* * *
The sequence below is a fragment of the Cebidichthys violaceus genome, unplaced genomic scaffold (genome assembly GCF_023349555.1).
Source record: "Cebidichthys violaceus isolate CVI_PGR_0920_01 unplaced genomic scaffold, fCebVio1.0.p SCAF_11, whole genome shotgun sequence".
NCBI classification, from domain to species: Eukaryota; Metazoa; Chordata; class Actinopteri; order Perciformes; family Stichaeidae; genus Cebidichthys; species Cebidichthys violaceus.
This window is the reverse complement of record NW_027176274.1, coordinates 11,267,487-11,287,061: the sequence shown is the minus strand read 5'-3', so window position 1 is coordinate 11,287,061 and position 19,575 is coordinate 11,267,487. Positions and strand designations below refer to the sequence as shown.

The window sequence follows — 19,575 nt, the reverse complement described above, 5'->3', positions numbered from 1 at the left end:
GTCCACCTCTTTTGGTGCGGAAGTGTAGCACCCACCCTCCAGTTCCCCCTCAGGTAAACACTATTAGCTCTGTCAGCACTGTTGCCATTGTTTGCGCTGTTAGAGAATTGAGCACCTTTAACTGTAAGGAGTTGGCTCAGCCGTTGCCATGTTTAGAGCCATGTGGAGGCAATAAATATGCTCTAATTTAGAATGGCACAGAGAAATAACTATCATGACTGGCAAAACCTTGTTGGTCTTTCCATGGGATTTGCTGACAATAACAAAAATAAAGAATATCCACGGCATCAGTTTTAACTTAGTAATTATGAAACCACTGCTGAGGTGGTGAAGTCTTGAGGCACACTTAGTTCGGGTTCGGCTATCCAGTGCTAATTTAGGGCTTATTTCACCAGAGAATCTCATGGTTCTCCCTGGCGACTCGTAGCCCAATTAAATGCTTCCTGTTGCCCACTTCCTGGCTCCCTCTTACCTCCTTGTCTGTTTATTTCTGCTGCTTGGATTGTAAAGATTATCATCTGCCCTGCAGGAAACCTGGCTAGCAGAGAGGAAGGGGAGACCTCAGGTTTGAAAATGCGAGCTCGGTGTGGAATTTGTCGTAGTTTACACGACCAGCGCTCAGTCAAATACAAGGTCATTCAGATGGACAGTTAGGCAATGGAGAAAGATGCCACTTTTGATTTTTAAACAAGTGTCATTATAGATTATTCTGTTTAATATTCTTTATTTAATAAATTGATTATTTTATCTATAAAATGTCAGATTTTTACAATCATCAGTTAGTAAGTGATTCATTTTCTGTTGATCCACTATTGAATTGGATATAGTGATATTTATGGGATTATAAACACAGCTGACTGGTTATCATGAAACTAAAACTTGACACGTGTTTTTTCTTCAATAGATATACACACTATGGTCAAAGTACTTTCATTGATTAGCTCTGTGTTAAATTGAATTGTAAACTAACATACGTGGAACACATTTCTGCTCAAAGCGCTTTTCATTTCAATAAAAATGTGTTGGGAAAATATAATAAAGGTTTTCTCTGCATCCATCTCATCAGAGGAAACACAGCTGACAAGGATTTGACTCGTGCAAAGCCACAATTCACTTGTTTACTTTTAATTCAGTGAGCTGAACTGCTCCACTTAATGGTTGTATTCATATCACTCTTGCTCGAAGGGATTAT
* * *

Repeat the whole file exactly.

The sequence below is a fragment of the Cebidichthys violaceus genome, unplaced genomic scaffold (genome assembly GCF_023349555.1).
Source record: "Cebidichthys violaceus isolate CVI_PGR_0920_01 unplaced genomic scaffold, fCebVio1.0.p SCAF_11, whole genome shotgun sequence".
NCBI classification, from domain to species: Eukaryota; Metazoa; Chordata; class Actinopteri; order Perciformes; family Stichaeidae; genus Cebidichthys; species Cebidichthys violaceus.
This window is the reverse complement of record NW_027176274.1, coordinates 11,267,487-11,287,061: the sequence shown is the minus strand read 5'-3', so window position 1 is coordinate 11,287,061 and position 19,575 is coordinate 11,267,487. Positions and strand designations below refer to the sequence as shown.

The window sequence follows — 19,575 nt, the reverse complement described above, 5'->3', positions numbered from 1 at the left end:
GTCCACCTCTTTTGGTGCGGAAGTGTAGCACCCACCCTCCAGTTCCCCCTCAGGTAAACACTATTAGCTCTGTCAGCACTGTTGCCATTGTTTGCGCTGTTAGAGAATTGAGCACCTTTAACTGTAAGGAGTTGGCTCAGCCGTTGCCATGTTTAGAGCCATGTGGAGGCAATAAATATGCTCTAATTTAGAATGGCACAGAGAAATAACTATCATGACTGGCAAAACCTTGTTGGTCTTTCCATGGGATTTGCTGACAATAACAAAAATAAAGAATATCCACGGCATCAGTTTTAACTTAGTAATTATGAAACCACTGCTGAGGTGGTGAAGTCTTGAGGCACACTTAGTTCGGGTTCGGCTATCCAGTGCTAATTTAGGGCTTATTTCACCAGAGAATCTCATGGTTCTCCCTGGCGACTCGTAGCCCAATTAAATGCTTCCTGTTGCCCACTTCCTGGCTCCCTCTTACCTCCTTGTCTGTTTATTTCTGCTGCTTGGATTGTAAAGATTATCATCTGCCCTGCAGGAAACCTGGCTAGCAGAGAGGAAGGGGAGACCTCAGGTTTGAAAATGCGAGCTCGGTGTGGAATTTGTCGTAGTTTACACGACCAGCGCTCAGTCAAATACAAGGTCATTCAGATGGACAGTTAGGCAATGGAGAAAGATGCCACTTTTGATTTTTAAACAAGTGTCATTATAGATTATTCTGTTTAATATTCTTTATTTAATAAATTGATTATTTTATCTATAAAATGTCAGATTTTTACAATCATCAGTTAGTAAGTGATTCATTTTCTGTTGATCCACTATTGAATTGGATATAGTGATATTTATGGGATTATAAACACAGCTGACTGGTTATCATGAAACTAAAACTTGACACGTGTTTTTTCTTCAATAGATATACACACTATGGTCAAAGTACTTTCATTGATTAGCTCTGTGTTAAATTGAATTGTAAACTAACATACGTGGAACACATTTCTGCTCAAAGCGCTTTTCATTTCAATAAAAATGTGTTGGGAAAATATAATAAAGGTTTTCTCTGCATCCATCTCATCAGAGGAAACACAGCTGACAAGGATTTGACTCGTGCAAAGCCACAATTCACTTGTTTACTTTTAATTCAGTGAGCTGAACTGCTCCACTTAATGGTTGTATTCATATCACTCTTGCTCGAAGGGATTAT